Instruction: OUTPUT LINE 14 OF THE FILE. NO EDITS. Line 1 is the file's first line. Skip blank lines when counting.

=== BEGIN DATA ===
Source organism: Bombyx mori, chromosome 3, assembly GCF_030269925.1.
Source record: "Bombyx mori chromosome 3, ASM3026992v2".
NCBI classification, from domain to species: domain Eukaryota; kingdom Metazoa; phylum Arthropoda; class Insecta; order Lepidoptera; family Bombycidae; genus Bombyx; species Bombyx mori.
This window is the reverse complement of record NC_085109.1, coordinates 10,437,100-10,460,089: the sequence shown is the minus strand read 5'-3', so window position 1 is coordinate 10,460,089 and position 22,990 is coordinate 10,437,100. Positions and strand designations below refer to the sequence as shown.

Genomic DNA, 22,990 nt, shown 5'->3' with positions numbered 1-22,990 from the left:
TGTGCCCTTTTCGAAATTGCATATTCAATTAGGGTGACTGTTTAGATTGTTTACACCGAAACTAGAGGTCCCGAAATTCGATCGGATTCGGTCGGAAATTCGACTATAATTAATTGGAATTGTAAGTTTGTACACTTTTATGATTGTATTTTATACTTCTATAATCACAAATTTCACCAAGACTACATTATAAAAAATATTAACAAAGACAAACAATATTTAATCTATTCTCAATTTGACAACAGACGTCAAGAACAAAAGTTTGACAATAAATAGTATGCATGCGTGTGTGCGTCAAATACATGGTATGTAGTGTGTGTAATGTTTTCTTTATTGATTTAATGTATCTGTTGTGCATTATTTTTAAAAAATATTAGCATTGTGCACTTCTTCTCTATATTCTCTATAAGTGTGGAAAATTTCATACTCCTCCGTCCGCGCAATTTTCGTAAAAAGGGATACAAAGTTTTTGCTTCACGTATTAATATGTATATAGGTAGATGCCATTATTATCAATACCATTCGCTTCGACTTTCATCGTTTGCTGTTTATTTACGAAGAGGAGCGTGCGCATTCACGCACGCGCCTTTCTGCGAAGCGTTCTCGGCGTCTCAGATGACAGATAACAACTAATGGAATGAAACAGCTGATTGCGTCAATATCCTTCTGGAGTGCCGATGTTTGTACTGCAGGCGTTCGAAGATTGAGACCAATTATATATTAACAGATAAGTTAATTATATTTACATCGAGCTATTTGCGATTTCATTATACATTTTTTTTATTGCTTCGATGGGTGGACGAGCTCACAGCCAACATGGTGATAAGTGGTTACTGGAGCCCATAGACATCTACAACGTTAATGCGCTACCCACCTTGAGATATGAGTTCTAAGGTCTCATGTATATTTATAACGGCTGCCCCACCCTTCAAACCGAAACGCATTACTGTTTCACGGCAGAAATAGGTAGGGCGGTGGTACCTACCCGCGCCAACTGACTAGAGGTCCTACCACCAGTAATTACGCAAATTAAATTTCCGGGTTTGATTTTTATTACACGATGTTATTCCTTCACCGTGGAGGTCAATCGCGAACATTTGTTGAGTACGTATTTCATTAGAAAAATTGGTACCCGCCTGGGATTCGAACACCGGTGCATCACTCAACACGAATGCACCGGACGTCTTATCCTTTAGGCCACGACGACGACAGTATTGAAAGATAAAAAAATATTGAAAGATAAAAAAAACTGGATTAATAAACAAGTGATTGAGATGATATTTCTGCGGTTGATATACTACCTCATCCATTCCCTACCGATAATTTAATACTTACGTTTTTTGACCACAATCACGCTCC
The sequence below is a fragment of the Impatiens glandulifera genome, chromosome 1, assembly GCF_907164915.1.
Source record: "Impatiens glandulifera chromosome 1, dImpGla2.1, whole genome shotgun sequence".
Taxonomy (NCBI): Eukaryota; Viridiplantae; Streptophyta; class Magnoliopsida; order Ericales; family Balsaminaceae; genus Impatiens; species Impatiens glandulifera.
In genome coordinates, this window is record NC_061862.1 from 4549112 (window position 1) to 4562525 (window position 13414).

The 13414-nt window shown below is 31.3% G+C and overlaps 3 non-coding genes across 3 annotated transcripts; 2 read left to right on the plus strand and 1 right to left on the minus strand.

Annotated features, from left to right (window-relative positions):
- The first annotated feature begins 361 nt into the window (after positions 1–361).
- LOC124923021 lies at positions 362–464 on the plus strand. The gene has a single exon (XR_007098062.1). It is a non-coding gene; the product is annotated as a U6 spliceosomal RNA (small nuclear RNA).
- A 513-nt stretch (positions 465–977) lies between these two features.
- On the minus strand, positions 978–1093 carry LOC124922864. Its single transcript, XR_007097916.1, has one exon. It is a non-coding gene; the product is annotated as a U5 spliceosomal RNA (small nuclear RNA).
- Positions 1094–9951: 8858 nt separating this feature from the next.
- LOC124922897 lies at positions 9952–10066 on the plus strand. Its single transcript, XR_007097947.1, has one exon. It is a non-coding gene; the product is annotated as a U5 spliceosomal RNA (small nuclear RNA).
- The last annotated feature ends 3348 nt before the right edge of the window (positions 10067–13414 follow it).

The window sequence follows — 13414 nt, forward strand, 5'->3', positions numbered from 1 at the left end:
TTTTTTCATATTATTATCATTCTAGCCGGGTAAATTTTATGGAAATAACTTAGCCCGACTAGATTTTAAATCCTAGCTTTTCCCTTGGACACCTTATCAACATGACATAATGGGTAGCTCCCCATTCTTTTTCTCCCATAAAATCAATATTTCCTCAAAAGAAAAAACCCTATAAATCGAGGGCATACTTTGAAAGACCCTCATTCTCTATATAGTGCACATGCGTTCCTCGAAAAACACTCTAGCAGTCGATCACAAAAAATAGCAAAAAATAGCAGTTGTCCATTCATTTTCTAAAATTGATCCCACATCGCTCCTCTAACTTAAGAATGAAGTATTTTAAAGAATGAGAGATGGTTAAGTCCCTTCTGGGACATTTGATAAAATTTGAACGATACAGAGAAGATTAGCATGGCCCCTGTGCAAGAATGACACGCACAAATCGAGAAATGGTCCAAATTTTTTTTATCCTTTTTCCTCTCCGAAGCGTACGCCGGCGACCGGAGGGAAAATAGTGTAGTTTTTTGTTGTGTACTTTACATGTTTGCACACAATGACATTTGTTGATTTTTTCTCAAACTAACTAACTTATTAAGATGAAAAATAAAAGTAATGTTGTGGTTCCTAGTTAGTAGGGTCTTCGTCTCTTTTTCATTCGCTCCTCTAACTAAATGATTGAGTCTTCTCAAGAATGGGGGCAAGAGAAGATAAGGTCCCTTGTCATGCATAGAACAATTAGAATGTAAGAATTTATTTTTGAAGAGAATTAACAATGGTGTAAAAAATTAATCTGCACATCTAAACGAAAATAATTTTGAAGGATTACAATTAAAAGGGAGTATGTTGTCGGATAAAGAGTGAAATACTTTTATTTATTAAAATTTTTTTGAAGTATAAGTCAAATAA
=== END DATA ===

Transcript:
- LOC124923021 lies at positions 362–464 on the plus strand. The gene has a single exon (XR_007098062.1). It is a non-coding gene; the product is annotated as a U6 spliceosomal RNA (small nuclear RNA).